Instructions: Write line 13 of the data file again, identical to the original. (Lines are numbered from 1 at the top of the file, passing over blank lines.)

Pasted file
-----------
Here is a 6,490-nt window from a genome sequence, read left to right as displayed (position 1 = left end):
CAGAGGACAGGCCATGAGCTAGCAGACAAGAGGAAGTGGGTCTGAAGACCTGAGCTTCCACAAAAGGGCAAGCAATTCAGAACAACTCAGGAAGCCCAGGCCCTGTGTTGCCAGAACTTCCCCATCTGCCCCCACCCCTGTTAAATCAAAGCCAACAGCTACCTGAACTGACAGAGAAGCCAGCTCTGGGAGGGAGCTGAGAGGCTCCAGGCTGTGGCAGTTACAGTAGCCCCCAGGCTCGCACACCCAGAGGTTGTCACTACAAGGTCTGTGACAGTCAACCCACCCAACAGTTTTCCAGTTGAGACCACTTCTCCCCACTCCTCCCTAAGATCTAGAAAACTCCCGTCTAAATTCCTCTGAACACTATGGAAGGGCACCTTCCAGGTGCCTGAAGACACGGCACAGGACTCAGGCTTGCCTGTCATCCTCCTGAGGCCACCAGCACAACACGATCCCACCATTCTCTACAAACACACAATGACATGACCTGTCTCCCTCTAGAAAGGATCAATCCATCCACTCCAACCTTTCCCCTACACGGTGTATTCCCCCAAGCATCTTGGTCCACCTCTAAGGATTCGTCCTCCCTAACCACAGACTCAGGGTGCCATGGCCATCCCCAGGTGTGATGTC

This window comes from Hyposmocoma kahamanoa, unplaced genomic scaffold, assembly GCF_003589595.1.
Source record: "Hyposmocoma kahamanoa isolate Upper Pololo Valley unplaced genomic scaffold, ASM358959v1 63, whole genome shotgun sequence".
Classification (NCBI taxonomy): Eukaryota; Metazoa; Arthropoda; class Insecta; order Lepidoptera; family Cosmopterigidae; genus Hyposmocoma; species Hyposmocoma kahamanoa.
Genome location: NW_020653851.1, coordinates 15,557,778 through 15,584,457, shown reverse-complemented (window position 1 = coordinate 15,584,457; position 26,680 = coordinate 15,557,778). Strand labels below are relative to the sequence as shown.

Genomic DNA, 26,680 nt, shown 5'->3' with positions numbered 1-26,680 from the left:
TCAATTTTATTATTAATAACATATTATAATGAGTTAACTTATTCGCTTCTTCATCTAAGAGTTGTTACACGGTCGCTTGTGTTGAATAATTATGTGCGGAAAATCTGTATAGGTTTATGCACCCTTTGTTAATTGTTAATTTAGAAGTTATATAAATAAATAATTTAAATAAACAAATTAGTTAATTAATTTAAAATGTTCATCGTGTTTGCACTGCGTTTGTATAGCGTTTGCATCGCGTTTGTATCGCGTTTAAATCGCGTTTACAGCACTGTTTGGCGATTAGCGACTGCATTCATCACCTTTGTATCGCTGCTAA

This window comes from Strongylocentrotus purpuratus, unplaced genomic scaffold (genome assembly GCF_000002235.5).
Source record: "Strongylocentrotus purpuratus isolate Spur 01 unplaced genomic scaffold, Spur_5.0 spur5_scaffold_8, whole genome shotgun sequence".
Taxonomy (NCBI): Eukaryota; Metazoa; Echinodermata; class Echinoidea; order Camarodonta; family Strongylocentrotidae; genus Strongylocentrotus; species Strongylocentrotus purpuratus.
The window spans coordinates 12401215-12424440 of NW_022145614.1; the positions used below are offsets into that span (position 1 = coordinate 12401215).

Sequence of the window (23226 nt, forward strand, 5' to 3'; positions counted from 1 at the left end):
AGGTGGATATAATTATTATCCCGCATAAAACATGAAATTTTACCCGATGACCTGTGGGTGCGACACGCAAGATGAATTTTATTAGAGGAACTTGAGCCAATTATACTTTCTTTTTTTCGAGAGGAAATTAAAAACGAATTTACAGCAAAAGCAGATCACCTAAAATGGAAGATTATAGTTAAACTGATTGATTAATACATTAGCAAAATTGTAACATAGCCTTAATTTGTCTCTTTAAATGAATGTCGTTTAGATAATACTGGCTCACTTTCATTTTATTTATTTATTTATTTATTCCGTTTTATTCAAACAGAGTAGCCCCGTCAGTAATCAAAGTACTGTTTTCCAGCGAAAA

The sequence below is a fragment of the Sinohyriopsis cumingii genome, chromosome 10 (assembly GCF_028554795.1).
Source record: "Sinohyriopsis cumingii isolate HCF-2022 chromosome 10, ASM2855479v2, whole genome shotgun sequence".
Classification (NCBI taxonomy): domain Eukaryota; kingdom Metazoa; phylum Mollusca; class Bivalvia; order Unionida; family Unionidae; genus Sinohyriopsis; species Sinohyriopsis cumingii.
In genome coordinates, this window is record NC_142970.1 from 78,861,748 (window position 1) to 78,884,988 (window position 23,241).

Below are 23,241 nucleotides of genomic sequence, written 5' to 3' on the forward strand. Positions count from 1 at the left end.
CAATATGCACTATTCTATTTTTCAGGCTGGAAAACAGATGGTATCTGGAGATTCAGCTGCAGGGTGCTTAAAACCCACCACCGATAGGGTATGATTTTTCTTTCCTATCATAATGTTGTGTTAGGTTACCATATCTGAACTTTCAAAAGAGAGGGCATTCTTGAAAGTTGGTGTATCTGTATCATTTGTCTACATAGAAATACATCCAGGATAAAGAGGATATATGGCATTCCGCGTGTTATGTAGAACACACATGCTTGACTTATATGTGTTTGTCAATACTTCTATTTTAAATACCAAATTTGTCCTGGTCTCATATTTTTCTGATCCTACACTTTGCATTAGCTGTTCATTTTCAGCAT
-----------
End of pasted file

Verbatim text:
Sequence of the window (23226 nt, forward strand, 5' to 3'; positions counted from 1 at the left end):